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RCN signs agreement to support training for social care staff

The Royal College of Nursing (RCN) has announced it will be working with one of the UK’s largest care home operators to provide 'lifelong learning’ for nursing staff. 

The ‘learning agreement’ with Caring Home Groups signed yesterday (31 July) will provide a framework for the ongoing training and development for employed and agency staff.   

Staff at Caring Home services across the UK will have the chance to become RCN learning representatives and play a ‘crucial role’ in promoting learning with 14 recruited so far, the RCN says.   

Caring Homes Group has more than 5,700 employees including 630 nurses and nursing support workers, and is the parent company for nursing care home provider Caring Homes and Consensus, which provides support and accommodation for people with learning disabilities and additional complex needs.  

Irene Murray, national officer at the RCN, said the social care sector previously did not have ‘enough’ RCN representatives, but the national agreement will provide better access for staff to services such as career development and well-being support.  

She said: ‘This agreement gives us the chance to really support our members in the social care sector and make sure we have a base of representatives in place. This agreement means our learning reps know what to expect and formalises that relationship so they can work in partnership with their employer, sitting on relevant groups or committees.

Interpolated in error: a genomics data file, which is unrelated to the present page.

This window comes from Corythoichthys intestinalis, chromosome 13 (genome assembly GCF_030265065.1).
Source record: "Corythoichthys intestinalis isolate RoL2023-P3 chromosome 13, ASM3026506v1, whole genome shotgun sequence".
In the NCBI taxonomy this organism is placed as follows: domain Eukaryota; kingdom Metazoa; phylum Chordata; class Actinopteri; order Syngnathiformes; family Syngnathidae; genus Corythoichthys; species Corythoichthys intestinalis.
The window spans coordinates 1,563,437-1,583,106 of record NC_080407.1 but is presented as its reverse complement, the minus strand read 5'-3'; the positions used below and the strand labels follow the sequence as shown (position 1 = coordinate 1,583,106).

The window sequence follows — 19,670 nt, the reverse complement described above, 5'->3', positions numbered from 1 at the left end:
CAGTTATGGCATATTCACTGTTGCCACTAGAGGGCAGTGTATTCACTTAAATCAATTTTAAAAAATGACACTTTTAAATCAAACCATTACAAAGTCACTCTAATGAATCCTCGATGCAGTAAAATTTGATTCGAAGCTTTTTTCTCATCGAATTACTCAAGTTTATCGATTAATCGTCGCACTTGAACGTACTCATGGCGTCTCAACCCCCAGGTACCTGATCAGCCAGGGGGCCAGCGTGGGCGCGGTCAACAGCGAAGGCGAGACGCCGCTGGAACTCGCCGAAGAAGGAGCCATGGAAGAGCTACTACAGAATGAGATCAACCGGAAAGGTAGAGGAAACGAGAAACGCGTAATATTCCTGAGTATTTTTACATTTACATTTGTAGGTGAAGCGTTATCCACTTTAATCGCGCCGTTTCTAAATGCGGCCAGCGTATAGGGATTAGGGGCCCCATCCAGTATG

The RCN can offer learning representatives access to a ‘wealth of resources to help support training and development in their workplace’ through the learning agreement, she said.  

Liz Wallis, director of learning and organisational development at Caring Homes Group, said the learning agreement represented a ‘quality measure’ for the providers.   

She continued: ‘It’s a stamp of quality not just for our nurses and healthcare assistants, but also for the families and individuals we care for and support, because it shows we provide a high-quality service, and invest in the standard of our skilled colleagues.’  

The national agreement is the second of its kind signed by the RCN after it signed a learning agreement with home care provider Interserve Healthcare in 2018.   

The vacancy rate in for nurses in adult social care is 12.3%, according to the latest figures from 2017/18, while Skills for Care estimated that around a third of nurses left their role over the same period

Prime Minister Boris Johnson pledged to ‘fix the crisis’ in social care ‘once and for all’ in his first speech in the job last month.